The next show ranked on this list is the animated sitcom Futurama. It was created by Matt Groening, the creator of The Simpsons for the Fox network. After running for a few years, it got canceled on Fox but was later picked up and eventually became syndicated by Comedy Central. The show follows pizza delivery boy and slack Phillip Fry, who accidentally gets frozen cryogenically as he welcomes the new year in 1999. He wakes up 1000 years later in the year 2999. Fry is initially shocked but quickly adapts to his life at a delivery company, lamenting how his life is just the same as before. He becomes a coworker with a cyclops named Leela and a robot named Bender. During its run, it was nominated for several awards, and many lists consider it one of the greatest TV cartoon series of all time.
3 Nathan For You
Nathan For You is a comedy television series that stars Canadian comedian Nathan Fielder. It started airing on Comedy Central in 2013 and lasted for four seasons. This show centers on Nathan, playing himself as a consultant who aspires to help struggling businesses through his marketing proposals. The defining feature of the show is Nathan’s awkwardness and how quickly his marketing schemes get out of control. Nathan’s character misses social cues and thinks that everyone he meets likes him despite his annoying and awkward behavior. The series achieved crucial acclaim, with critics praising its brilliant comedy and unflappable awkward energy.
2 South Park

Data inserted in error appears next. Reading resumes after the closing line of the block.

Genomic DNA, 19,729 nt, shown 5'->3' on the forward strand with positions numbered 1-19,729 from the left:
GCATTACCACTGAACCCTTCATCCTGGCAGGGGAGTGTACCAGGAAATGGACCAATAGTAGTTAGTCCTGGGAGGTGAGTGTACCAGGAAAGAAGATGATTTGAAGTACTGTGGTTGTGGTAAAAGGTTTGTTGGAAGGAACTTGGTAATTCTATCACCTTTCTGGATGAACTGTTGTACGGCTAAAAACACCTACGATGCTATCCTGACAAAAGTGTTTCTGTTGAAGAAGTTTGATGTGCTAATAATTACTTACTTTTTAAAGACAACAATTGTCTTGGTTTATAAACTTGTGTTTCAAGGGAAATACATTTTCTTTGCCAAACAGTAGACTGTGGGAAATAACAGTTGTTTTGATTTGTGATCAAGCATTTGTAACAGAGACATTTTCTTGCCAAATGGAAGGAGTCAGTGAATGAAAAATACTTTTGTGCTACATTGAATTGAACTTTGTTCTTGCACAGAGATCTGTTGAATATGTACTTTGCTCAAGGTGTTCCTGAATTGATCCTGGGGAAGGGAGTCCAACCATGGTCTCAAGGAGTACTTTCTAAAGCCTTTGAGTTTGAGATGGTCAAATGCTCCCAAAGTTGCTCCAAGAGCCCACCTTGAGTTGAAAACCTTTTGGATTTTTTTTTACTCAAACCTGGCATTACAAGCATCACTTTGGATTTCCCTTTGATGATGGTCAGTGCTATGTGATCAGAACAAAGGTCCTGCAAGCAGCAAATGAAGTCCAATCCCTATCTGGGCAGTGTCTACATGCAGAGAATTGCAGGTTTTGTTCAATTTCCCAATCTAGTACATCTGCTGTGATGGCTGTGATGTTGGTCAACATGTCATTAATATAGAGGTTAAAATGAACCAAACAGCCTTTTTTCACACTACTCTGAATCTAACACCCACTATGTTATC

South Park is an animated TV series that premiered on Comedy Central in 1997. The show follows four children in the fictional town of South Park, Colorado, and there are various misadventures with parodies of celebrities and outlandish situations. The show was responsible for Comedy Central making a breakthrough with viewers, as the show was so controversial that people spread the news about it by word of mouth. The show would develop a massive following thanks to being one of the first TV shows to have a mature rating. It would become so popular that people would demand that their cable companies carry the Comedy Central channel so that they could watch episodes of South Park. Comedy Central would become available in over half of all American households by 1998, a meteoric rise.
1 Mystery Science Theater 3000
At the top of the list is the legendary show Mystery Science Theater 3000. It premiered on Comedy Central in 1989 and was broadcast for seven seasons. The show’s format followed skits and commentary over older films. It follows a character named Joel who is held captive and forced to watch B movies with the help of robot puppet comrades. While never intending to be a ground-breaking show, the novel idea worked well to keep the humor refreshing.